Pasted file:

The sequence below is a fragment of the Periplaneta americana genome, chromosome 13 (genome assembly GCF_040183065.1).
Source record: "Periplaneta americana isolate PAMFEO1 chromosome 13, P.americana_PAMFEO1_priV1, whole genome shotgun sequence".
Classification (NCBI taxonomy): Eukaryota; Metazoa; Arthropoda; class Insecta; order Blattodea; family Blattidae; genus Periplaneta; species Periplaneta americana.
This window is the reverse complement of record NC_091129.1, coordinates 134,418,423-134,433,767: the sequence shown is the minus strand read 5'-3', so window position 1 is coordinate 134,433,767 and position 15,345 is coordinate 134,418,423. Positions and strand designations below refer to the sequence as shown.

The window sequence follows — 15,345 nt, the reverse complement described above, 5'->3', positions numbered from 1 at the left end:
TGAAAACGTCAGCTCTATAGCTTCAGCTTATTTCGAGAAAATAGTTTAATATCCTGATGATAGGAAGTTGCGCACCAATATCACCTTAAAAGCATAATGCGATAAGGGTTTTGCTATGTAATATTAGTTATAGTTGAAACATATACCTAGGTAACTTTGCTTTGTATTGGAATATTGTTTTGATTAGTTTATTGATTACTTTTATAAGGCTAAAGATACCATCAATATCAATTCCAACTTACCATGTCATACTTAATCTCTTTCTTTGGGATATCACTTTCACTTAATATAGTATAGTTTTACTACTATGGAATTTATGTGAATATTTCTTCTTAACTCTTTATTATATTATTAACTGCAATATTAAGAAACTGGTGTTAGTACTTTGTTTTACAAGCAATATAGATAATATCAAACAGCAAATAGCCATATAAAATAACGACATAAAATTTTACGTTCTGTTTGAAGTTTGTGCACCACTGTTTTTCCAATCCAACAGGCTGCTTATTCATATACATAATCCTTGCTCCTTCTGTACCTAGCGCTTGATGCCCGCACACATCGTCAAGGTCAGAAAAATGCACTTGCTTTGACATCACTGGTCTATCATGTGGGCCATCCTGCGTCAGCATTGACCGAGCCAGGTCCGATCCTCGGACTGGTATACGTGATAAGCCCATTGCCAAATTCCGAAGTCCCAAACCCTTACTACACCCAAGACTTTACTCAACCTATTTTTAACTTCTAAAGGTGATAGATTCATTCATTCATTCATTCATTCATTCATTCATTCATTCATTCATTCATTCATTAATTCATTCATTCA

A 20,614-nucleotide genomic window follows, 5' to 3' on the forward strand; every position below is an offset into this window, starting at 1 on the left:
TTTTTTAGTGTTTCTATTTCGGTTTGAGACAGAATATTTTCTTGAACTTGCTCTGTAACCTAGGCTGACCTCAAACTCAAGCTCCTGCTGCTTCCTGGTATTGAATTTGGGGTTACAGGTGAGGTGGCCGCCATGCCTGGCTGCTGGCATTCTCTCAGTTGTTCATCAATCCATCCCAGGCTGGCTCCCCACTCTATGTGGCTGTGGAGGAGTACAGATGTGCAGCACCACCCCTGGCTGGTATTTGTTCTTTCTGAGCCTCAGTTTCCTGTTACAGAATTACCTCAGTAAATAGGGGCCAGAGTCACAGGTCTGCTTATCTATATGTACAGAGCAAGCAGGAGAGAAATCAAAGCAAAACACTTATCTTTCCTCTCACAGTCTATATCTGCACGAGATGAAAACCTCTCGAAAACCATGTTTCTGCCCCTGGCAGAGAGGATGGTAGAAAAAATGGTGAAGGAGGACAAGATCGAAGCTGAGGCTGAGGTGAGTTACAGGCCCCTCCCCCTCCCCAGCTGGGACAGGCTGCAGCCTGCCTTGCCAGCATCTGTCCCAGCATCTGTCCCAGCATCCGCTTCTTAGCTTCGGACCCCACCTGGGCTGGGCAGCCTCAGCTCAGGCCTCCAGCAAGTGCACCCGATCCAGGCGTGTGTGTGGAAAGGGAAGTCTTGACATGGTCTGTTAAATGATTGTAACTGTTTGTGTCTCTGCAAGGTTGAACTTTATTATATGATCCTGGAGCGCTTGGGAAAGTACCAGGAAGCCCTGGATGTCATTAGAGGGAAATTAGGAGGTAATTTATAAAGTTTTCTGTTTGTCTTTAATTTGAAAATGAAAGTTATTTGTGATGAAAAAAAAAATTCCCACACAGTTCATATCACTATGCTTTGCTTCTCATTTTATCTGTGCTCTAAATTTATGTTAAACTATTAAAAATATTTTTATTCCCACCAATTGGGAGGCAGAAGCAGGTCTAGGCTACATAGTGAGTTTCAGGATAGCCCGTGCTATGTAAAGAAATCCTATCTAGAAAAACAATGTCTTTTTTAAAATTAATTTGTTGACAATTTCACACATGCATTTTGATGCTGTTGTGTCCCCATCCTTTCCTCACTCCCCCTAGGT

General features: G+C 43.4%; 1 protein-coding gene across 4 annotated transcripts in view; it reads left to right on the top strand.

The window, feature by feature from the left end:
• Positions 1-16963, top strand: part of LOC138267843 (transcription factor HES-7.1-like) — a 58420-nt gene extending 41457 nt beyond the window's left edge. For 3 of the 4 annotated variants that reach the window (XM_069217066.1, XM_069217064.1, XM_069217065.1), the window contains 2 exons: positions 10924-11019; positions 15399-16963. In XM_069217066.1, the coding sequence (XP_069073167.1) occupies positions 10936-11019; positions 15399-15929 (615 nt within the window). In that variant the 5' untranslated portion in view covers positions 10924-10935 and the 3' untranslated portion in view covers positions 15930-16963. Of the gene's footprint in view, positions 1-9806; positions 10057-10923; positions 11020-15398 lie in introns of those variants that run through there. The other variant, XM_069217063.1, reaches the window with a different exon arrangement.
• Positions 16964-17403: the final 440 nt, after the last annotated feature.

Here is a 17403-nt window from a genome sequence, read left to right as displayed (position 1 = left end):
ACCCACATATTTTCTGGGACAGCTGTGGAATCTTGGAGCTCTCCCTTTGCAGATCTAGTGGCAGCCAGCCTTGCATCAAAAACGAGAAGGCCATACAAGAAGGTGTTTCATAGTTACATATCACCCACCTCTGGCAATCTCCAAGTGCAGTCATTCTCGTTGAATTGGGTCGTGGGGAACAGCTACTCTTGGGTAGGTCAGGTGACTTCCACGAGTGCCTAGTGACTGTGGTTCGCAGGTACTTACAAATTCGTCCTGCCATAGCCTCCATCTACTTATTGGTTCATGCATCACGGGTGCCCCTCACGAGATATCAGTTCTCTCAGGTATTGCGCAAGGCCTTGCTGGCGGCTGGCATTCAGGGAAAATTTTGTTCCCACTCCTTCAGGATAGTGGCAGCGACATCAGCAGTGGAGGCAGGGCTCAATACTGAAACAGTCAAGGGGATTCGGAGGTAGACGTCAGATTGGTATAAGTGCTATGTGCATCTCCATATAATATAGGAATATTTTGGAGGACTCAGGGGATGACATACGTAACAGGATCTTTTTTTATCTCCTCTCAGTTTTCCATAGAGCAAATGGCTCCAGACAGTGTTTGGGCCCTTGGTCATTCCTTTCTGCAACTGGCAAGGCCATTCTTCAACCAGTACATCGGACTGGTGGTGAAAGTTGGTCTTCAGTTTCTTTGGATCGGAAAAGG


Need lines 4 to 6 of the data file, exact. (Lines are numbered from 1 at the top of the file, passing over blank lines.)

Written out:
This window is the reverse complement of record NC_091129.1, coordinates 134,418,423-134,433,767: the sequence shown is the minus strand read 5'-3', so window position 1 is coordinate 134,433,767 and position 15,345 is coordinate 134,418,423. Positions and strand designations below refer to the sequence as shown.

The window sequence follows — 15,345 nt, the reverse complement described above, 5'->3', positions numbered from 1 at the left end:
TGAAAACGTCAGCTCTATAGCTTCAGCTTATTTCGAGAAAATAGTTTAATATCCTGATGATAGGAAGTTGCGCACCAATATCACCTTAAAAGCATAATGCGATAAGGGTTTTGCTATGTAATATTAGTTATAGTTGAAACATATACCTAGGTAACTTTGCTTTGTATTGGAATATTGTTTTGATTAGTTTATTGATTACTTTTATAAGGCTAAAGATACCATCAATATCAATTCCAACTTACCATGTCATACTTAATCTCTTTCTTTGGGATATCACTTTCACTTAATATAGTATAGTTTTACTACTATGGAATTTATGTGAATATTTCTTCTTAACTCTTTATTATATTATTAACTGCAATATTAAGAAACTGGTGTTAGTACTTTGTTTTACAAGCAATATAGATAATATCAAACAGCAAATAGCCATATAAAATAACGACATAAAATTTTACGTTCTGTTTGAAGTTTGTGCACCACTGTTTTTCCAATCCAACAGGCTGCTTATTCATATACATAATCCTTGCTCCTTCTGTACCTAGCGCTTGATGCCCGCACACATCGTCAAGGTCAGAAAAATGCACTTGCTTTGACATCACTGGTCTATCATGTGGGCCATCCTGCGTCAGCATTGACCGAGCCAGGTCCGATCCTCGGACTGGTATACGTGATAAGCCCATTGCCAAATTCCGAAGTCCCAAACCCTTACTACACCCAAGACTTTACTCAACCTATTTTTAACTTCTAAAGGTGATAGATTCATTCATTCATTCATTCATTCATTCATTCATTCATTCATTCATTCATTCATTAATTCATTCATTCA